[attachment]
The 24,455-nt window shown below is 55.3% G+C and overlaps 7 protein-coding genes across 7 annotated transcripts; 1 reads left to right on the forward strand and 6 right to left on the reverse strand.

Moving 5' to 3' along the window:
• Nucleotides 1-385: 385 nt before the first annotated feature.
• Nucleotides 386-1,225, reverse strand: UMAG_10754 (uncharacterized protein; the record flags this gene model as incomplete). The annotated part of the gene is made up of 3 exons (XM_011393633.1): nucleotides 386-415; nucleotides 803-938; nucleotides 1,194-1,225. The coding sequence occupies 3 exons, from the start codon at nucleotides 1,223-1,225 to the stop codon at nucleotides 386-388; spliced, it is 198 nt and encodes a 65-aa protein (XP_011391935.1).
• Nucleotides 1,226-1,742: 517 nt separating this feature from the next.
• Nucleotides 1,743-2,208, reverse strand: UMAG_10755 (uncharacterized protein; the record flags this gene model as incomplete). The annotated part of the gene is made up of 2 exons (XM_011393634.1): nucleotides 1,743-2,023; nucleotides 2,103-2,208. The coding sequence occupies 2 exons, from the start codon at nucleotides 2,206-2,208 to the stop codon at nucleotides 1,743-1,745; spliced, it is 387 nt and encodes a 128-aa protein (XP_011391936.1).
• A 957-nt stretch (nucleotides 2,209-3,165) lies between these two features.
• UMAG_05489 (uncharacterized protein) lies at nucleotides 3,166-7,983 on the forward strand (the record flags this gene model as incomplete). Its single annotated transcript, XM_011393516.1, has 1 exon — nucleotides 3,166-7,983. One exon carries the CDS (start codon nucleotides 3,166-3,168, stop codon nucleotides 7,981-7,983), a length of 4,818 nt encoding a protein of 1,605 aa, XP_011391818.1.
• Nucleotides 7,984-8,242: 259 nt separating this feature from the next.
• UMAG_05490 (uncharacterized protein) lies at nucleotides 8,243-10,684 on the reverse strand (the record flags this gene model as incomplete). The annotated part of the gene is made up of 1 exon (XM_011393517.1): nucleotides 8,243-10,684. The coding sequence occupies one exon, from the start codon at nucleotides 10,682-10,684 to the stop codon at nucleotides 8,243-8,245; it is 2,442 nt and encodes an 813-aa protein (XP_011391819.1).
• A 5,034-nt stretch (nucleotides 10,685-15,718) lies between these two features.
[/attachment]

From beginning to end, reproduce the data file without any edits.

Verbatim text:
The 24,455-nt window shown below is 55.3% G+C and overlaps 7 protein-coding genes across 7 annotated transcripts; 1 reads left to right on the forward strand and 6 right to left on the reverse strand.

Moving 5' to 3' along the window:
• Nucleotides 1-385: 385 nt before the first annotated feature.
• Nucleotides 386-1,225, reverse strand: UMAG_10754 (uncharacterized protein; the record flags this gene model as incomplete). The annotated part of the gene is made up of 3 exons (XM_011393633.1): nucleotides 386-415; nucleotides 803-938; nucleotides 1,194-1,225. The coding sequence occupies 3 exons, from the start codon at nucleotides 1,223-1,225 to the stop codon at nucleotides 386-388; spliced, it is 198 nt and encodes a 65-aa protein (XP_011391935.1).
• Nucleotides 1,226-1,742: 517 nt separating this feature from the next.
• Nucleotides 1,743-2,208, reverse strand: UMAG_10755 (uncharacterized protein; the record flags this gene model as incomplete). The annotated part of the gene is made up of 2 exons (XM_011393634.1): nucleotides 1,743-2,023; nucleotides 2,103-2,208. The coding sequence occupies 2 exons, from the start codon at nucleotides 2,206-2,208 to the stop codon at nucleotides 1,743-1,745; spliced, it is 387 nt and encodes a 128-aa protein (XP_011391936.1).
• A 957-nt stretch (nucleotides 2,209-3,165) lies between these two features.
• UMAG_05489 (uncharacterized protein) lies at nucleotides 3,166-7,983 on the forward strand (the record flags this gene model as incomplete). Its single annotated transcript, XM_011393516.1, has 1 exon — nucleotides 3,166-7,983. One exon carries the CDS (start codon nucleotides 3,166-3,168, stop codon nucleotides 7,981-7,983), a length of 4,818 nt encoding a protein of 1,605 aa, XP_011391818.1.
• Nucleotides 7,984-8,242: 259 nt separating this feature from the next.
• UMAG_05490 (uncharacterized protein) lies at nucleotides 8,243-10,684 on the reverse strand (the record flags this gene model as incomplete). The annotated part of the gene is made up of 1 exon (XM_011393517.1): nucleotides 8,243-10,684. The coding sequence occupies one exon, from the start codon at nucleotides 10,682-10,684 to the stop codon at nucleotides 8,243-8,245; it is 2,442 nt and encodes an 813-aa protein (XP_011391819.1).
• A 5,034-nt stretch (nucleotides 10,685-15,718) lies between these two features.